‘There are maniacs who like to kill,’ says Russian defector of former unit accused of war crimes in Bucha


Nikita Chybrin says he still remembers how his fellow Russian soldiers fled after allegedly raping two Ukrainian women during their deployment northwest of Kiev in March.

“I saw them running away, then I learned they were rapists. They raped a mother and daughter,” he said. Their commanders, Chybrin said, shrugged their shoulders when they learned of the rapes. Alleged rapists were beaten, he says, but never fully punished for their crimes.

“They’ve never been to jail. Just fired. Just like that: “Go!” They were simply fired from the war. It is.”

Chybrin is a former soldier from the Russian city of Yakutsk who says he served in the 64th Separate Guards Motorized Rifle Brigade, the notorious Russian military unit accused of committing war crimes during their advance in Bucha, Borodyanka and other towns and villages north of Kiev.

He deserted from the Russian army in September and fled to Europe via Belarus and Kazakhstan.

Troops from Chybrin’s brigade were declared war criminals by Ukraine’s defense ministry in April after mass graves containing dead civilians and dead bodies were found lying in the streets following the withdrawal of Russian forces from the Kiev region.

Chybrin’s military documents, available to CNN, show that his commanding officer was Azatbek Omurbekov, an officer commanding the 64th Separate Guards Motorized Rifle Brigade. Omurbekov, known as “Butcher from Bucha” is under sanctions from the European Union and Great Britain. The US has sanctioned the entire brigade.

The Kremlin has denied any involvement in the mass killings, while repeating baseless claims that images of civilian bodies are fake.

In a move that sparked outrage around the world, Russian President Vladimir Putin awarded the unit 1 honorary military rank and praised him for his “heroism” and “brave actions”.

Chybrin said he saw none of the alleged heroism, but plenty of crime.

Speaking to CNN in a European country where he has sought asylum, he detailed some of the crimes he says he witnessed and heard stories about, and said he would be willing to testify against his department in an international criminal court. He claims that he himself has not committed any crimes.

“I didn’t see murders, but I saw rapists running away, being chased (by higher-ranking members of the unit) because they had committed rape,” he said.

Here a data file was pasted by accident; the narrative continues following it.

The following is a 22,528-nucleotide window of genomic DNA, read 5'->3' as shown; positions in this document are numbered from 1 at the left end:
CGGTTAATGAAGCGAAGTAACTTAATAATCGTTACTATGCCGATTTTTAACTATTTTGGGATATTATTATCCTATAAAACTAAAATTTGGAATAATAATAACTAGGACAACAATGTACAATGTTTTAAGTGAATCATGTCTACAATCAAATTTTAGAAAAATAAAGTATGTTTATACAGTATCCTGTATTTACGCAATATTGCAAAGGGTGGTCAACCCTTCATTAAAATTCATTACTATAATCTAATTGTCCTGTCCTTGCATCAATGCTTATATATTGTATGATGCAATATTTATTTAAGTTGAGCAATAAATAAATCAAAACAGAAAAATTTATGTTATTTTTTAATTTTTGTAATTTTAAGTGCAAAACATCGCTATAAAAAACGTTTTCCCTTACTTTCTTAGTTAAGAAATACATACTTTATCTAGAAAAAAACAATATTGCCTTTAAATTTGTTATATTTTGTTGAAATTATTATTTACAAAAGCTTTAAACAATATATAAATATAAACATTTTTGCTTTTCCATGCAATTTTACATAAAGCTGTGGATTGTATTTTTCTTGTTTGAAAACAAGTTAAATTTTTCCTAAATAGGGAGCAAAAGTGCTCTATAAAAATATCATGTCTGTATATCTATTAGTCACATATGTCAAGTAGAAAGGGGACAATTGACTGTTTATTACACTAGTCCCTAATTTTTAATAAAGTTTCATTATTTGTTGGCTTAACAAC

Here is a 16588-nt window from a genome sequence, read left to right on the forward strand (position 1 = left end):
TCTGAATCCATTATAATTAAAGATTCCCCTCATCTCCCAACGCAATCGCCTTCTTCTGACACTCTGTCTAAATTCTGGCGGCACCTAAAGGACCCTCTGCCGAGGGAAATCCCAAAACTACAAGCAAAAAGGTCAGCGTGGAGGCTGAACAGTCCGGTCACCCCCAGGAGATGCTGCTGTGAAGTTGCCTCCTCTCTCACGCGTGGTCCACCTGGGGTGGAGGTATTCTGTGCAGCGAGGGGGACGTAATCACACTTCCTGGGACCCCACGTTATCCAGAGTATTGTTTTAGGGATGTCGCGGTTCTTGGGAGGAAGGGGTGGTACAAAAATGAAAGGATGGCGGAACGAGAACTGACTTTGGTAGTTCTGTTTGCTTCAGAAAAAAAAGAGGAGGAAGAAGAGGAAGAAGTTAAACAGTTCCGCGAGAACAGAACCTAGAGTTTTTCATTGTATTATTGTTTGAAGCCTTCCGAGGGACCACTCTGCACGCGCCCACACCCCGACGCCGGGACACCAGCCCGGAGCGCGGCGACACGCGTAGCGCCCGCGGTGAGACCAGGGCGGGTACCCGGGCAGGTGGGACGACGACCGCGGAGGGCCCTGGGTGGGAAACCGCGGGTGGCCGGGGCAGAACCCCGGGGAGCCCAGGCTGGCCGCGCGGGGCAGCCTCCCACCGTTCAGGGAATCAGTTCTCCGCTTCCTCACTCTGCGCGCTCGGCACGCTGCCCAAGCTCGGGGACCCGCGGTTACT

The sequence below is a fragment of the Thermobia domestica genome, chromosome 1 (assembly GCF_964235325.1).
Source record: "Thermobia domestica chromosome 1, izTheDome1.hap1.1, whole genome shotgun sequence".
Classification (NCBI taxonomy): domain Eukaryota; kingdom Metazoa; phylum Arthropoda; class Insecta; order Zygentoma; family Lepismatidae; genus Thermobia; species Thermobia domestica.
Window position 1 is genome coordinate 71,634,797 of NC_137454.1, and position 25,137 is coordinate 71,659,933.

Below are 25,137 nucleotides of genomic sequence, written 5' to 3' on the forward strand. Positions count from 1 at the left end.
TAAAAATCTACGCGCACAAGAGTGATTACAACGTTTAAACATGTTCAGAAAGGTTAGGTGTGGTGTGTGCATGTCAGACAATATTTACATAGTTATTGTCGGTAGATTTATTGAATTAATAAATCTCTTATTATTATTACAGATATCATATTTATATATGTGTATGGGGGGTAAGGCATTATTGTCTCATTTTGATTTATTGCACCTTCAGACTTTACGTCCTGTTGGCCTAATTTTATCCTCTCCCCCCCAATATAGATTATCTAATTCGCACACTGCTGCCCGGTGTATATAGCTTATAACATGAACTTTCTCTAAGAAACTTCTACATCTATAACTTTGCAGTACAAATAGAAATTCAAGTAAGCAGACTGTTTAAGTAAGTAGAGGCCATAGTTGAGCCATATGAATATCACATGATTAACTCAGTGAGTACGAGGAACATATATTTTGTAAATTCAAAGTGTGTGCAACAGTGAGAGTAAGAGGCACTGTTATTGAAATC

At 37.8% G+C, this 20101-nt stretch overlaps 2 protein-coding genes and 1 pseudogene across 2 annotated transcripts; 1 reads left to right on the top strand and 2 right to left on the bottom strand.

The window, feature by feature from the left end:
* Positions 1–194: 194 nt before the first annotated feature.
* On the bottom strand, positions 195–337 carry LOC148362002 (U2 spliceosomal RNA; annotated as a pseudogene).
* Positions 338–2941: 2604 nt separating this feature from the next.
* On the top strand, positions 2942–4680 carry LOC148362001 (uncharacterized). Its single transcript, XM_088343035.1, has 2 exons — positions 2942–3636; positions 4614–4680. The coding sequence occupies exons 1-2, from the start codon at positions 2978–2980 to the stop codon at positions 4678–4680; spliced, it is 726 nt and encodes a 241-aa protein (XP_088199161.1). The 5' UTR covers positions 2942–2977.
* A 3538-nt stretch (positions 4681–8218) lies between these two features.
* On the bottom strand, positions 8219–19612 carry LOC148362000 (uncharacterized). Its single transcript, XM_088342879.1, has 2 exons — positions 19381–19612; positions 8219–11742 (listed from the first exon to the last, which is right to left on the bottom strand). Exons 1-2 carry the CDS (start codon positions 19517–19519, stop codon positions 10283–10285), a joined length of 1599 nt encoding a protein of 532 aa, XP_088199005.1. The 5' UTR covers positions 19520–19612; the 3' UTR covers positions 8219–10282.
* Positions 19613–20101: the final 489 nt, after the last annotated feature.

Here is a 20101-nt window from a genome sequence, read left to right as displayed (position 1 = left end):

He also said the unit had “direct orders to kill” anyone who shared information about the unit’s positions, whether military or civilian.

“If someone had a phone – we were allowed to shoot them,” he said. He argued that there was no doubt that some of the men in the 64th Separate Guards Motorized Rifle Brigade were capable of killing unarmed civilians.

“There are maniacs who like to kill a person. Such geeks appeared there,” he said.

Chybrin also described widespread looting, with Russian soldiers taking computers, jewelry, and anything else they liked.

“They didn’t hide it at all. Many of my unit, when we left Lipovka and Andreevka at the end of March, took cars, vehicles, took civilian cars and sold them in Belarus,” he said. “The mentality is that if you steal something, you’re good. If no one catches you, good! If you see something that’s expensive and you steal it and don’t get caught, you’re good.”

As for the squad commanders, he said they were well aware of the alleged rapes and murders and robberies, but they were not very interested in seeking justice.

“They reacted like, ‘Whatever. It happened. So what?’ There was really no reaction,” he said. “Discipline works [down the drain]no discipline.”

CNN reached out to the Russian Defense Ministry for comment on the allegations, but did not receive a response.

Chybrin has no doubt that Russia will eventually lose its war against Ukraine, but not until many more people are lost.

“Because Russia will not stop until great blood is shed, until all are dead.” Soldiers are cannon fodder for them. They don’t respect them,” he said.

Having seen the fighting firsthand, he said the equipment Russian soldiers have is no match for the weapons Ukraine has access to. He says that while Ukraine receives some of the most advanced weaponry available from its Western allies, the Russian military relies on Soviet-era equipment used during the 1980s war in Afghanistan.